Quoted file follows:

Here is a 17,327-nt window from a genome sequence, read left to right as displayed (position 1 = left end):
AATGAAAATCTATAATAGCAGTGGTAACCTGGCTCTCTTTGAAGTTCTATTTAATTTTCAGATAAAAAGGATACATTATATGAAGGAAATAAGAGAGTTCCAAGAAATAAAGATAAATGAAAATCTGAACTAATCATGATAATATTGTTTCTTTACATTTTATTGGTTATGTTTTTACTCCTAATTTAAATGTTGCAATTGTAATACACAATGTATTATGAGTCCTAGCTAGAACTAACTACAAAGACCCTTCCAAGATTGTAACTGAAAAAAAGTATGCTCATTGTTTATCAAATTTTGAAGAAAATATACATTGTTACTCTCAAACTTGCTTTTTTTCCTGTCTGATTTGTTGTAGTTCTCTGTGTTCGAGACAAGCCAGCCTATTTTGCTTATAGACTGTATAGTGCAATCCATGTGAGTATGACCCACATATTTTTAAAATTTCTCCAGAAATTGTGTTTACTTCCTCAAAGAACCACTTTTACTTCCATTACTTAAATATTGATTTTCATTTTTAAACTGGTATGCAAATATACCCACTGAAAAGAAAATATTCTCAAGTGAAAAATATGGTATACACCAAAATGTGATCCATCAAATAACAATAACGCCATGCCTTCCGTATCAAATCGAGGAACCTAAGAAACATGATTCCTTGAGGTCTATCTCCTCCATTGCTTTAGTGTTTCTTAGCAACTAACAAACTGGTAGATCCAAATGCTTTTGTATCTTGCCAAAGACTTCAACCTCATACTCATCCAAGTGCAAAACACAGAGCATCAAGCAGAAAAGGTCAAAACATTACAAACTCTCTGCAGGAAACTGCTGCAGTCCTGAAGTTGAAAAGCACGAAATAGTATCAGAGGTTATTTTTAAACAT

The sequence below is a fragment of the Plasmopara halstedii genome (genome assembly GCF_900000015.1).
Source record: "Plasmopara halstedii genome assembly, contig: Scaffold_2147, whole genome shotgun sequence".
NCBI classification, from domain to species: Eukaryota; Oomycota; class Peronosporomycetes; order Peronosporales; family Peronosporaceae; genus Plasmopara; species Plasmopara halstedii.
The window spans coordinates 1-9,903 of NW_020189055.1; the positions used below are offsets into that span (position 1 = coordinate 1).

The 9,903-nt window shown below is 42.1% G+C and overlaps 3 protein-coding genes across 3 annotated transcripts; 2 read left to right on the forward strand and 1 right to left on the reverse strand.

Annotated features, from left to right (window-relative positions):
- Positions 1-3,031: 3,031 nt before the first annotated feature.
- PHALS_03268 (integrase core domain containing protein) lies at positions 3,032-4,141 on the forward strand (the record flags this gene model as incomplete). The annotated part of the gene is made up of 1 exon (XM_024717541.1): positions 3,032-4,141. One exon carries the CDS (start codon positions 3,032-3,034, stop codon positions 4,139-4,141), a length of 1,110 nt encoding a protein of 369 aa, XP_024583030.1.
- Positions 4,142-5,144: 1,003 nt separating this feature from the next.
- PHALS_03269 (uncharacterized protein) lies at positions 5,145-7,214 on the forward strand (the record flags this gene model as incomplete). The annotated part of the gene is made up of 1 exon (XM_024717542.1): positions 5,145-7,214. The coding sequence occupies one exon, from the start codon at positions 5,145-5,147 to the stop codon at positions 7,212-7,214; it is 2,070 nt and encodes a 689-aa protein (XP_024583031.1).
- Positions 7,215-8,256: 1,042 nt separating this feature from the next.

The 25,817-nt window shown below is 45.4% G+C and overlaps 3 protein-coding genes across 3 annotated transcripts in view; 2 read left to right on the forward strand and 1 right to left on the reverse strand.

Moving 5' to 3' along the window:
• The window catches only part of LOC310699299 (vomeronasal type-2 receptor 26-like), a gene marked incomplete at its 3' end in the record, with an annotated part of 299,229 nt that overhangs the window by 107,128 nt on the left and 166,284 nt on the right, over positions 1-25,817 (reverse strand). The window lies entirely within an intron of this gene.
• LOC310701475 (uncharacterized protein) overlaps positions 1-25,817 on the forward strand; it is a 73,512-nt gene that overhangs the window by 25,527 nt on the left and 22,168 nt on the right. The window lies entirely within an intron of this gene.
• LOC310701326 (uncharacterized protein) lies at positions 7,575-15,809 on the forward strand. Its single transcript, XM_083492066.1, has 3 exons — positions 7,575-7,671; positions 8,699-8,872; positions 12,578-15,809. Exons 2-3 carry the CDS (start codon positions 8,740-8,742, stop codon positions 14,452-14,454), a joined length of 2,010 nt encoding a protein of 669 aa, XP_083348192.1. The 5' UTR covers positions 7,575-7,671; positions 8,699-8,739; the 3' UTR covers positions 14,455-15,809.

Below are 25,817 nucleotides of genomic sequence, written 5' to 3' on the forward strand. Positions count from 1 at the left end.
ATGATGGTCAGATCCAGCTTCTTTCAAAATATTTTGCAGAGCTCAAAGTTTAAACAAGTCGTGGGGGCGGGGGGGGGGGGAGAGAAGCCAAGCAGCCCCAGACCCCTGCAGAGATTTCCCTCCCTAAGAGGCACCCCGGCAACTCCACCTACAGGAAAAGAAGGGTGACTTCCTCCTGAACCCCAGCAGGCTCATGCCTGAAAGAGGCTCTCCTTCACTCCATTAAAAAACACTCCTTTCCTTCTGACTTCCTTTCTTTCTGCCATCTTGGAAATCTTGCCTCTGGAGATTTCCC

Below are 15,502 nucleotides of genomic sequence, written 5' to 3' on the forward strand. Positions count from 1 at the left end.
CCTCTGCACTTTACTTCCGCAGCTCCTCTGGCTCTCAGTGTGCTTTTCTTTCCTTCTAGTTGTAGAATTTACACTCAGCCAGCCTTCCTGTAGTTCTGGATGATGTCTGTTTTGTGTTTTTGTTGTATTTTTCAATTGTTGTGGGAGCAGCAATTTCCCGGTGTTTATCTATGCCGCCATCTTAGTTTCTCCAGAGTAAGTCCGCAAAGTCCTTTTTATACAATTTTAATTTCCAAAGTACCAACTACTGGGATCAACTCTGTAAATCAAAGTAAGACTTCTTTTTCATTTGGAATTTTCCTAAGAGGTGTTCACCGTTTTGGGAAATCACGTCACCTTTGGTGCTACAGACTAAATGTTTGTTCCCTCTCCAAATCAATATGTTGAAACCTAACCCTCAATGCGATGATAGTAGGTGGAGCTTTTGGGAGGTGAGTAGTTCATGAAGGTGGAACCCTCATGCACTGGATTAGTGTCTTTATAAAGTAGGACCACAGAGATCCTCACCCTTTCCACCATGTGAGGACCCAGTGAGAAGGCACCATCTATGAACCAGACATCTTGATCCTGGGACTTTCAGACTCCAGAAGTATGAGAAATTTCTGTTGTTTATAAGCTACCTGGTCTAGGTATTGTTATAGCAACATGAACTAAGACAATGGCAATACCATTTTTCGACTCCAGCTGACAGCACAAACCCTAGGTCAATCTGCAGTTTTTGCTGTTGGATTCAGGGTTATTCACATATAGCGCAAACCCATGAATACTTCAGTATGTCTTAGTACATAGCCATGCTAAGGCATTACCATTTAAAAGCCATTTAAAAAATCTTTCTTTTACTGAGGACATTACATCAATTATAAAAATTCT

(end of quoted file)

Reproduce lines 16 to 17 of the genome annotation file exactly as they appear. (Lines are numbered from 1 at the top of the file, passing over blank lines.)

• The window catches only part of LOC310699299 (vomeronasal type-2 receptor 26-like), a gene marked incomplete at its 3' end in the record, with an annotated part of 299,229 nt that overhangs the window by 107,128 nt on the left and 166,284 nt on the right, over positions 1-25,817 (reverse strand). The window lies entirely within an intron of this gene.
• LOC310701475 (uncharacterized protein) overlaps positions 1-25,817 on the forward strand; it is a 73,512-nt gene that overhangs the window by 25,527 nt on the left and 22,168 nt on the right. The window lies entirely within an intron of this gene.